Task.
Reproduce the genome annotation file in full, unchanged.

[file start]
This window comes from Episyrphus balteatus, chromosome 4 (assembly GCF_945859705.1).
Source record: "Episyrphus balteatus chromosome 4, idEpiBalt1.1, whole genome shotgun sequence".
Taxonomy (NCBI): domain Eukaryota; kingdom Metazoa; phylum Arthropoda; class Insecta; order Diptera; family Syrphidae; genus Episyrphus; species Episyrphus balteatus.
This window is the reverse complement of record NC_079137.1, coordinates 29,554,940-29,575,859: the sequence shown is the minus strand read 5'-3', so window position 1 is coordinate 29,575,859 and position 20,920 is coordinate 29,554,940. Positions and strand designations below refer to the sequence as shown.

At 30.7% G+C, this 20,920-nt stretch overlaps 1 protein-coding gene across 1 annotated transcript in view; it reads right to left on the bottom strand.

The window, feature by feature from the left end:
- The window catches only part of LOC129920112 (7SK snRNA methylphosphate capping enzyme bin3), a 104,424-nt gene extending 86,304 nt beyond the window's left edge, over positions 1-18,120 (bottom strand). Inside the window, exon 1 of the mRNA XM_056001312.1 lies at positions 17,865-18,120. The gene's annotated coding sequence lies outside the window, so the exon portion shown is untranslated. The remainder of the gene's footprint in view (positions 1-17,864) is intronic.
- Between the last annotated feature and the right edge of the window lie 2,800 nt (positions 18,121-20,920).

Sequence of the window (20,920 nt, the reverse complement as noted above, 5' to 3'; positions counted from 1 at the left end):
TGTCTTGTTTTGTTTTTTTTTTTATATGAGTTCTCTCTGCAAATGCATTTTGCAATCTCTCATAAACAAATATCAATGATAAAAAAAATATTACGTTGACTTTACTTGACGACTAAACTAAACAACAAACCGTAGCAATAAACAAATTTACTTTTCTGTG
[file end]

This window comes from Episyrphus balteatus, chromosome 4 (assembly GCF_945859705.1).
Source record: "Episyrphus balteatus chromosome 4, idEpiBalt1.1, whole genome shotgun sequence".
Taxonomy (NCBI): domain Eukaryota; kingdom Metazoa; phylum Arthropoda; class Insecta; order Diptera; family Syrphidae; genus Episyrphus; species Episyrphus balteatus.
This window is the reverse complement of record NC_079137.1, coordinates 29,554,940-29,575,859: the sequence shown is the minus strand read 5'-3', so window position 1 is coordinate 29,575,859 and position 20,920 is coordinate 29,554,940. Positions and strand designations below refer to the sequence as shown.

At 30.7% G+C, this 20,920-nt stretch overlaps 1 protein-coding gene across 1 annotated transcript in view; it reads right to left on the bottom strand.

The window, feature by feature from the left end:
- The window catches only part of LOC129920112 (7SK snRNA methylphosphate capping enzyme bin3), a 104,424-nt gene extending 86,304 nt beyond the window's left edge, over positions 1-18,120 (bottom strand). Inside the window, exon 1 of the mRNA XM_056001312.1 lies at positions 17,865-18,120. The gene's annotated coding sequence lies outside the window, so the exon portion shown is untranslated. The remainder of the gene's footprint in view (positions 1-17,864) is intronic.
- Between the last annotated feature and the right edge of the window lie 2,800 nt (positions 18,121-20,920).

Sequence of the window (20,920 nt, the reverse complement as noted above, 5' to 3'; positions counted from 1 at the left end):
TGTCTTGTTTTGTTTTTTTTTTTATATGAGTTCTCTCTGCAAATGCATTTTGCAATCTCTCATAAACAAATATCAATGATAAAAAAAATATTACGTTGACTTTACTTGACGACTAAACTAAACAACAAACCGTAGCAATAAACAAATTTACTTTTCTGTG